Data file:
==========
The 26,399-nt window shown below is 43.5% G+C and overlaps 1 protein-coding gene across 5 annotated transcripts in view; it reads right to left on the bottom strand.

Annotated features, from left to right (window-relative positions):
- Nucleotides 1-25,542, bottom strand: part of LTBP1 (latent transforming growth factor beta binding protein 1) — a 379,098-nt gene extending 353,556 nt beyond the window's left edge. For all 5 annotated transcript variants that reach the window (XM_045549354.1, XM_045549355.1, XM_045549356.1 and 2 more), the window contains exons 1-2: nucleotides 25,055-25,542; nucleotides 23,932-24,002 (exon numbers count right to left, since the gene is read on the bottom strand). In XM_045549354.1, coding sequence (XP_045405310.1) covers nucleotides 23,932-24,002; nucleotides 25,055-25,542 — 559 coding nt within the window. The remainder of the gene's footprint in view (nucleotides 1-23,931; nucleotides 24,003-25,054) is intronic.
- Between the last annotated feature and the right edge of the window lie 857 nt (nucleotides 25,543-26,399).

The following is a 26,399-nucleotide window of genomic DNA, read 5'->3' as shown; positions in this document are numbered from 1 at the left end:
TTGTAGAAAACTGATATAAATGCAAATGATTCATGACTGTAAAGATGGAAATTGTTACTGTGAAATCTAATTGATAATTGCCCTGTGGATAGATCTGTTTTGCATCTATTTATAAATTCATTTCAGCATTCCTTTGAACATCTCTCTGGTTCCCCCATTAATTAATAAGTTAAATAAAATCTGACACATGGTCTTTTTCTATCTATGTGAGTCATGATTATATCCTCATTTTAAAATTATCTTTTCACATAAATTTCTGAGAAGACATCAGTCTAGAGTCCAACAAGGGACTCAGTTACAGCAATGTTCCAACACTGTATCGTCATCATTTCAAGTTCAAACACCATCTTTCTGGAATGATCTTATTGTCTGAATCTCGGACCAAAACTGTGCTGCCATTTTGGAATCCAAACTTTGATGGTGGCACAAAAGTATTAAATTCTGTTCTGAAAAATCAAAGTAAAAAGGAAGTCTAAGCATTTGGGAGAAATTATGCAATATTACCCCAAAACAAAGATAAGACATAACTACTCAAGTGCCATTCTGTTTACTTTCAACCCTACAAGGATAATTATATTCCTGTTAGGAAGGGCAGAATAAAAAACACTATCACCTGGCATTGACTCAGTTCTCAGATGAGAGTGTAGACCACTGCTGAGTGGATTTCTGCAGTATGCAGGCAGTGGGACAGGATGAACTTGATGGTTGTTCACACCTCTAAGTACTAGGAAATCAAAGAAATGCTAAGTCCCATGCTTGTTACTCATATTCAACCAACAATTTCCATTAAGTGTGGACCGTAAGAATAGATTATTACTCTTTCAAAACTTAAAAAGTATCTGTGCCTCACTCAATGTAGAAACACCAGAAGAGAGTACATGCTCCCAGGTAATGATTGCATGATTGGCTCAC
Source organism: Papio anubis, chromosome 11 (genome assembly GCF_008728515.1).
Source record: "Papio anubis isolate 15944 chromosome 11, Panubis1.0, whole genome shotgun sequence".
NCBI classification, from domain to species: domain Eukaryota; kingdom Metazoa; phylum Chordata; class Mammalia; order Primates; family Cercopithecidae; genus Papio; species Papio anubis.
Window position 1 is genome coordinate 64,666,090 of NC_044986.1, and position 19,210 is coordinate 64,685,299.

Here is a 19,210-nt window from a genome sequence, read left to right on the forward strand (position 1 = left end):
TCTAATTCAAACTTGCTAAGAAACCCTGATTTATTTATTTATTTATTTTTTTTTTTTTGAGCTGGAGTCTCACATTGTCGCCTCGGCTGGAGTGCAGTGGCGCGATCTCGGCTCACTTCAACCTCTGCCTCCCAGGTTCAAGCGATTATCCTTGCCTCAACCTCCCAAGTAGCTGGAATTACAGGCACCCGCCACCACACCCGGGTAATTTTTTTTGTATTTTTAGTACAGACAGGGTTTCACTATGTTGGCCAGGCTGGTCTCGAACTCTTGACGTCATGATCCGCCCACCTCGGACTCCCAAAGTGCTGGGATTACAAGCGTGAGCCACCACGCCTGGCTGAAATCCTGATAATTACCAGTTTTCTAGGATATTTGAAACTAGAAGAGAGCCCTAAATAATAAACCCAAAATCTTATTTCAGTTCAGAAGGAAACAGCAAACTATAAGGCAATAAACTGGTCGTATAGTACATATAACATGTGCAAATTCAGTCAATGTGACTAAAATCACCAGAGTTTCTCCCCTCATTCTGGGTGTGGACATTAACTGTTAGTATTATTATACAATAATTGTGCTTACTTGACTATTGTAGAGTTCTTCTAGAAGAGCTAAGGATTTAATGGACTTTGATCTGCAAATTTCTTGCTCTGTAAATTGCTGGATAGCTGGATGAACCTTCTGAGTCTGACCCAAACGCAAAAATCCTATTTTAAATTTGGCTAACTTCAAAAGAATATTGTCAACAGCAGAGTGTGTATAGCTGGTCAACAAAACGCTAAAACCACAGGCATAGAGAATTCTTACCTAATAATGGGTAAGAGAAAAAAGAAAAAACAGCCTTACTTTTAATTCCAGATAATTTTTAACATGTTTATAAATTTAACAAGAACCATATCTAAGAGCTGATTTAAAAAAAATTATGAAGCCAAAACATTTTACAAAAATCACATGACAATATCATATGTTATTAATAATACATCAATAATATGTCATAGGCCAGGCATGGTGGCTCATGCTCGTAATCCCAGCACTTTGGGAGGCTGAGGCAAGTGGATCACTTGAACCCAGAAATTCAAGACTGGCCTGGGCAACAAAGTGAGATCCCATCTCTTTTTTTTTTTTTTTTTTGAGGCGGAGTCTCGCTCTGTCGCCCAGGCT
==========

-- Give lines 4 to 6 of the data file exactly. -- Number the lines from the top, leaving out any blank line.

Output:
- Between the last annotated feature and the right edge of the window lie 857 nt (nucleotides 25,543-26,399).

The following is a 26,399-nucleotide window of genomic DNA, read 5'->3' as shown; positions in this document are numbered from 1 at the left end:
TTGTAGAAAACTGATATAAATGCAAATGATTCATGACTGTAAAGATGGAAATTGTTACTGTGAAATCTAATTGATAATTGCCCTGTGGATAGATCTGTTTTGCATCTATTTATAAATTCATTTCAGCATTCCTTTGAACATCTCTCTGGTTCCCCCATTAATTAATAAGTTAAATAAAATCTGACACATGGTCTTTTTCTATCTATGTGAGTCATGATTATATCCTCATTTTAAAATTATCTTTTCACATAAATTTCTGAGAAGACATCAGTCTAGAGTCCAACAAGGGACTCAGTTACAGCAATGTTCCAACACTGTATCGTCATCATTTCAAGTTCAAACACCATCTTTCTGGAATGATCTTATTGTCTGAATCTCGGACCAAAACTGTGCTGCCATTTTGGAATCCAAACTTTGATGGTGGCACAAAAGTATTAAATTCTGTTCTGAAAAATCAAAGTAAAAAGGAAGTCTAAGCATTTGGGAGAAATTATGCAATATTACCCCAAAACAAAGATAAGACATAACTACTCAAGTGCCATTCTGTTTACTTTCAACCCTACAAGGATAATTATATTCCTGTTAGGAAGGGCAGAATAAAAAACACTATCACCTGGCATTGACTCAGTTCTCAGATGAGAGTGTAGACCACTGCTGAGTGGATTTCTGCAGTATGCAGGCAGTGGGACAGGATGAACTTGATGGTTGTTCACACCTCTAAGTACTAGGAAATCAAAGAAATGCTAAGTCCCATGCTTGTTACTCATATTCAACCAACAATTTCCATTAAGTGTGGACCGTAAGAATAGATTATTACTCTTTCAAAACTTAAAAAGTATCTGTGCCTCACTCAATGTAGAAACACCAGAAGAGAGTACATGCTCCCAGGTAATGATTGCATGATTGGCTCAC